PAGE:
Just how far have LFC come?

By Max Chaytor

After Liverpool’s confident 0-3 win over Burnley at a tricky Turf Moor on Saturday, it gave fans a
stark reminder of just how far Liverpool have come since the dark days of the past. Gone are the
days of losses to Crystal Palace at home; humiliated by West Ham away; and even recent struggles
such as Leicester at home last season. Ever since the Nou Camp loss, Liverpool have found another
gear, and just at the right time. Winning 2 out of the 3 trophies possible (thanks only to a penalty
shootout loss), Klopp’s Reds have been ruthless in every single way.

I’m not normally one for comparisons, but I’m going to draw one anyway. This was the team that LFC
put up in a 2-1 Wembley defeat to Aston Villa in the FA Cup semi-final in April 2015:
Mignolet; Lovren; Skrtel; Can; Moreno; Allen; Henderson; Markovic; Coutinho; Gerrard; Sterling.
You look at that team and think of that time; you cannot help but think of the boring, dull, slow build
up play. The hopeless defending, and the inconsistent keeping from our Simon. It was a dark time.
And even though Aston Villa had a decent squad back then, with the likes of a prime Christian
Benteke, Fabian Delph and a young and exciting Jack Grealish. But it was still a game Liverpool
expected to win. And a few weeks after this, in Steven Gerrard’s last game for the club, Stoke City
embarrassed LFC and Rodgers 6-1. If you ever complain that Liverpool didn’t score enough in a 0-3
win, remember where we once were. It’s not hard to see why John Henry pulled the plug on Rodgers
after a draw in the Merseyside Derby. Liverpool were going backwards after the sales of Luis Suarez
a year before, Raheem Sterling the summer just gone and the retirement of Steven Gerrard, the
mounting injuries with the off-colour Daniel Sturridge, the weakening defence capabilities of Martin
Skrtel and Dejan Lovren, the inconsistency of Alberto Moreno and Simon Mignolet and the lack of
serious attacking threat (Lazar Markovic, Rickie Lambert, Fabio Borini, Mario Balotelli etc.) It really
was a disaster, and had Jurgen Klopp not stepped in when he did, god knows where LFC would’ve
finished that season.

And although Klopp obviously didn’t work miracles that season with an 8 th place Premier League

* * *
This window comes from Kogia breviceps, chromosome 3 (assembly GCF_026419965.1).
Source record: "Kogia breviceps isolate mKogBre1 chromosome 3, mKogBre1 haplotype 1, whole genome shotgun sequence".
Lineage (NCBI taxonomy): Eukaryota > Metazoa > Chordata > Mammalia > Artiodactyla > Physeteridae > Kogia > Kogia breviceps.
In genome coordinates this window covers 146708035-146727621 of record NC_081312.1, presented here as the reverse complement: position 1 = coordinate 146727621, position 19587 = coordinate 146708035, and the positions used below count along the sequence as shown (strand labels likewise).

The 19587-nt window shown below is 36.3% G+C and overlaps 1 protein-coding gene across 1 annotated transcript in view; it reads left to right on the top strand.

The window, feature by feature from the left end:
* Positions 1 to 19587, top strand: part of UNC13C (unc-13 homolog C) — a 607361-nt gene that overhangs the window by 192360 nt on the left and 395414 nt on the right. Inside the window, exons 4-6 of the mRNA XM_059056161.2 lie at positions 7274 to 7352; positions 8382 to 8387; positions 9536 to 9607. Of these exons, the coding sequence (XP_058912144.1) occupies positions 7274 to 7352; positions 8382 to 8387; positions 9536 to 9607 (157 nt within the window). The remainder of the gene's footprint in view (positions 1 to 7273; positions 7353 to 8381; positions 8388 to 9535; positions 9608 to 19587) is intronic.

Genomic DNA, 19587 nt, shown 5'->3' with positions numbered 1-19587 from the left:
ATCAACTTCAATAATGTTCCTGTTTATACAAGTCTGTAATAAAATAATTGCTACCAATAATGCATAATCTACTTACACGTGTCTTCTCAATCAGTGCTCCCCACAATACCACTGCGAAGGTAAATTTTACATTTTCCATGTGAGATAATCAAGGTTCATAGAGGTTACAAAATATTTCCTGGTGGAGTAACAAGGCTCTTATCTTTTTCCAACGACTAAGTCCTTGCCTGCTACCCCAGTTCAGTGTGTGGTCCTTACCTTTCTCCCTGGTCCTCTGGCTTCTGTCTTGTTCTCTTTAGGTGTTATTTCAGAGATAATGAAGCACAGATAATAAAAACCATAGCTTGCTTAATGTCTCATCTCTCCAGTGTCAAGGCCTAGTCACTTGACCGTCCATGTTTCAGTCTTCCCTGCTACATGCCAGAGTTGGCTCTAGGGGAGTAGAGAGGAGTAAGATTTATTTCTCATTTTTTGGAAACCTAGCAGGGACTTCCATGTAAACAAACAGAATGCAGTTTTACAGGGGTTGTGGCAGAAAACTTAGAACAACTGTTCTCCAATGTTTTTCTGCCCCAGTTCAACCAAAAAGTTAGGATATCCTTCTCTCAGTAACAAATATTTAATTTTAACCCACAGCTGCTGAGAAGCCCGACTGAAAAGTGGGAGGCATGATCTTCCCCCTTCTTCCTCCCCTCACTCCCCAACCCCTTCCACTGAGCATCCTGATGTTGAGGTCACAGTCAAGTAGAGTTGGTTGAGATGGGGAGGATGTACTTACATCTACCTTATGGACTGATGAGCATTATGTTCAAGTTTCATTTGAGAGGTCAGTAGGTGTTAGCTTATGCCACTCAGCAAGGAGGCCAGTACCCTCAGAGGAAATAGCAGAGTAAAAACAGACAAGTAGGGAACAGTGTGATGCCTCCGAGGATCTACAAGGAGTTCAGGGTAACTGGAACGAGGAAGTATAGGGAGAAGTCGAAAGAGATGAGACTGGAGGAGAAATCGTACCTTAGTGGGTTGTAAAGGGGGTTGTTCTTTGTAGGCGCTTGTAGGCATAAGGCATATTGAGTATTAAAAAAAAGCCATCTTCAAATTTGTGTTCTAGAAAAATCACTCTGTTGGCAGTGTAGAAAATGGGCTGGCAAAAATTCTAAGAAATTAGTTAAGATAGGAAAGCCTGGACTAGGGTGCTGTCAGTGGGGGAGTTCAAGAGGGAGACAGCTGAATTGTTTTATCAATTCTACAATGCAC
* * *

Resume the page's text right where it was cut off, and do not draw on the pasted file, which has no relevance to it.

finish, LFC were runners up in the League Cup to Man City and Europa League, and showed real
progress under the German. However, critics obviously believed that change would happen almost
immediately. But everyone knew that this major transformation under Klopp would take 2-3 seasons
at least. The next goal was to reach Champions League football, and then bag a trophy, then a major
one, such as the Champions League or Premier League. But it would take time. In 2016/17, there
were still defensive mishaps, but LFC were cleaner. Sharper. Ruthless. They won games convincingly,
especially with the likes of Sadio Mane on fire, and Roberto Firmino finding his feet. And then finally,
after 3-0 win at home to Middlesbrough, LFC qualified for the Champions League after a 4th place
finish, thanks mainly to the fact that LFC were not playing in Europe during this season.

But for 2017/18, Klopp needed signings if he really wanted to move this LFC team forward. He
brought players such as Andy Robertson, Alex Oxlade-Chamberlain and Mohamed Salah to the club,
who made huge impacts particularly in the clubs’ run in the Champions League, beating Guardiola’s
Man City home and away during that, losing only to the last great Real Madrid team with Cristiano
Ronaldo in the final in Kiev. But the club made such a huge step that season, that It was clear to see
that Jurgen Klopp’s Liverpool would soon be a formidable force in Europe. Fancied again for
Champions League success in 2018/19 season, and surprise favourites for the league title, Klopp’s
men were under pressure to do well. Kiev was his 3 rd final with Liverpool, and he was yet to win a
trophy with the club going into his 3 rd full season with the club.

After signing Virgil van Dijk in January 2018 for a World record £75 million fee, Liverpool also
splashed out on Alisson for £66 million and Naby Keita for £48 million, but all this came about
because of Phillipe Coutinho for £142 million. People criticised Klopp for letting Coutinho go so
easily, but when a player is so unsettled, it can impact on the rest of the squad. We saw it in 2014
with Luis Suarez, sometimes a player just wants to leave. But everyone at the club wanted to prove
Coutinho wrong. Maybe Klopp should’ve replaced him; maybe it would’ve won Liverpool the league.
But hindsight is a wonderful thing. And to go on such an amazing journey with Klopp, from 8 th place
finishes to Champions League winners and Premier League challengers, it really is an incredible rise
through the ranks, all thanks to Jurgen Klopp.

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